Artificial Intelligence has been a game-changer in all spheres of technology, especially since the turn of the century. Researchers based in the western Greek city of Patras are now taking its potential into our dwellings, to revolutionise our homes - and make them smart.
With more people living for longer across Europe, a further strain has been put on health and social care systems. The idea of assisted living has become an important notion in the technological world, in terms of helping to deal with this issue.
The University of Peloponnese is assembling prototype living spaces to research how they may look and work in the near future for the elderly, for people with disabilities and for those living with chronic conditions. The aim is to allow these groups to live independently, safely and conveniently for longer.
One of the devices the researchers are trialling is a smart mirror. Using facial recognition technology, it can detect the early signs of potential ill health.
Assistant Professor Christos Antonopoulos at the University of Peloponnese says the mirror's potential is huge:
“The mirror measures basic but critical biometric modalities, like heart rate, like blood pressure, it can monitor the eye's pupil and (even) indicate potential future problems with the liver and many more (functions).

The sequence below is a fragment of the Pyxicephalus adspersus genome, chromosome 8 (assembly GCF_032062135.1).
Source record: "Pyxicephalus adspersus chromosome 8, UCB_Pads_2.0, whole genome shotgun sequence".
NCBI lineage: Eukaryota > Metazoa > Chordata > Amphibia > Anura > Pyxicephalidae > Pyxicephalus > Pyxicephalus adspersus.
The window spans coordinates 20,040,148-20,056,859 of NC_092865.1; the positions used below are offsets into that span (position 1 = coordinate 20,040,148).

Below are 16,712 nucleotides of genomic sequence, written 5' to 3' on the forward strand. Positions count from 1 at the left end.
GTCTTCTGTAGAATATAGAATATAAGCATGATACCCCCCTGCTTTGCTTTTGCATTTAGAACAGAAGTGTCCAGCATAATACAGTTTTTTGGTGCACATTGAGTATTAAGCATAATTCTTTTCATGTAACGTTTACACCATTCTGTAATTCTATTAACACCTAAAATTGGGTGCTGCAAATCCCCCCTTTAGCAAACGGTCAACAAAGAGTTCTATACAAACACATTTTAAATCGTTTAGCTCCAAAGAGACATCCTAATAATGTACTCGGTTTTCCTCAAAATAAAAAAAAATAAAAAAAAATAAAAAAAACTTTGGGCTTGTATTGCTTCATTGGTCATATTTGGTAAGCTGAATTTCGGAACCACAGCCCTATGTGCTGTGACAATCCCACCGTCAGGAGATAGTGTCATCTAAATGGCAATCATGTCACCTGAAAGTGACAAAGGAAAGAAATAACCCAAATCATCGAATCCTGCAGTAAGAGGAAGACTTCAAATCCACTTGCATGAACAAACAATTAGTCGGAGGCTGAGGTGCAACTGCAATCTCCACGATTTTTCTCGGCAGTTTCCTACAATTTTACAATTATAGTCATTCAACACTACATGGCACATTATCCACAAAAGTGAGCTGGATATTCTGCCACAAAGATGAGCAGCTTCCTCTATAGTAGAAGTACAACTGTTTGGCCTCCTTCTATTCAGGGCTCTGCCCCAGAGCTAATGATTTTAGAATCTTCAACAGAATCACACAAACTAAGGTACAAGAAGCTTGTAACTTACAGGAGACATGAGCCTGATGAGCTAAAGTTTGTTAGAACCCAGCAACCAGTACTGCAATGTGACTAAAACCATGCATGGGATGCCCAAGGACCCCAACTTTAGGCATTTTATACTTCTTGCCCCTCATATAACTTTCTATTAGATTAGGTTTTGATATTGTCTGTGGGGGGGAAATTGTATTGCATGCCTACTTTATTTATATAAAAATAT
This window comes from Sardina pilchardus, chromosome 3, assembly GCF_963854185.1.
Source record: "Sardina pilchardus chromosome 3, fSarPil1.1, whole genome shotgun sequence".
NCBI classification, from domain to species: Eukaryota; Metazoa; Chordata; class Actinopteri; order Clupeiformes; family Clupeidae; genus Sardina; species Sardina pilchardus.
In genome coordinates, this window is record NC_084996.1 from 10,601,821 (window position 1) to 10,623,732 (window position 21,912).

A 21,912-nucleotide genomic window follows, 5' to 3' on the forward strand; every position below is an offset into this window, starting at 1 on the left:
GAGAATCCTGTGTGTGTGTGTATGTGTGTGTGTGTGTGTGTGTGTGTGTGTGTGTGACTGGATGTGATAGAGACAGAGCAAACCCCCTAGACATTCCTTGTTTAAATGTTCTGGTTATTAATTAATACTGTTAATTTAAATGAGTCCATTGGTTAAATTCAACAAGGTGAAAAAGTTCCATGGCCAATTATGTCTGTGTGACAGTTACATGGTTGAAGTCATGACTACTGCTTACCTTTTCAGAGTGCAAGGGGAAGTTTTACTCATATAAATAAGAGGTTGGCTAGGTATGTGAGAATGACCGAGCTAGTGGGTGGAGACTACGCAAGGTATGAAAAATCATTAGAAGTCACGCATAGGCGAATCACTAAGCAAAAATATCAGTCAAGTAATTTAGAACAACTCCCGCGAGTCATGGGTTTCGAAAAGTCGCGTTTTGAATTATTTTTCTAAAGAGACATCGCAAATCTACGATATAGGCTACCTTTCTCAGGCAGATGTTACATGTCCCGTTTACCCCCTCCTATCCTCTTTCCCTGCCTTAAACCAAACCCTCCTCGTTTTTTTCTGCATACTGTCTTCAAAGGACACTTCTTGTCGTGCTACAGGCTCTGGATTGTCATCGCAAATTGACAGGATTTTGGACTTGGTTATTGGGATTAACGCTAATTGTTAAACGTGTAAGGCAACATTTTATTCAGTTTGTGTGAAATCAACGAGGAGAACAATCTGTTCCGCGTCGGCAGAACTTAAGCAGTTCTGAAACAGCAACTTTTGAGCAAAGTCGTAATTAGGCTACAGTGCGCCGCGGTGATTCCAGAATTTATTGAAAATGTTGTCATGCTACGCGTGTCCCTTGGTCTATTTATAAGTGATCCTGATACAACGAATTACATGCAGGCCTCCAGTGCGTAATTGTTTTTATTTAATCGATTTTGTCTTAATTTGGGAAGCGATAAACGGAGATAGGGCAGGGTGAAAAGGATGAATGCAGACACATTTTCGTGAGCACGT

"And all this information is directly sent either to the doctor or family members.”
In an important sense, hospital services are being brought into the home. Wearing a sensor, Kostas Koutsopoulos, a triallist at the university, can demonstrate rehabilitation exercises in front of the mirror.
The data about his performance is collected and his doctor is then informed of his condition.
Assistant Professor Antonopoulos says these technological advances may be crucial in the future:
“The typical hospital infrastructure is reaching its limit, their capacity. In the future, it’s going to be worse.
"So, it’s quite clear that any service that we can take from the hospital and do at home is going to be critical and very helpful for the hospital and health system as a whole.”
The technology will also allow the resident to close doors and dim lights with voice commands.
Additionally, sensors can monitor the resident’s movements, even spotting early signs of conditions like dementia, if telltale regular behaviours change.
69-year-old Kostas Koutsopoulos has been working with the researchers to test their work's potential.
“I would be happy to have this technology at home, because it would ensure my safety. It would be like having a doctor in the house.”
But isn’t this crossing over into our perennial fear of Big Brother-style surveillance?
Peloponnese's Professor Nikolaos Voros thinks not:
“We’re (monitoring) events, that something has happened.
"So, for example in the case of a fall, we know that the fall has taken place. That’s it. No data, no images, no pictures, no video of the person that has fallen.”
“Huawei has been in Europe for 20 years, working closely with universities and other partners to deploy and enable technologies like AI – in combination with 5G – in order to facilitate the healthcare sector, which is very much related to the smart home - and boost competitiveness and growth in Europe.”
How to cope with growing and ageing populations is a challenge not just for Europe, but around the world.
The smart home concept being developed in Patras might just help provide a cure.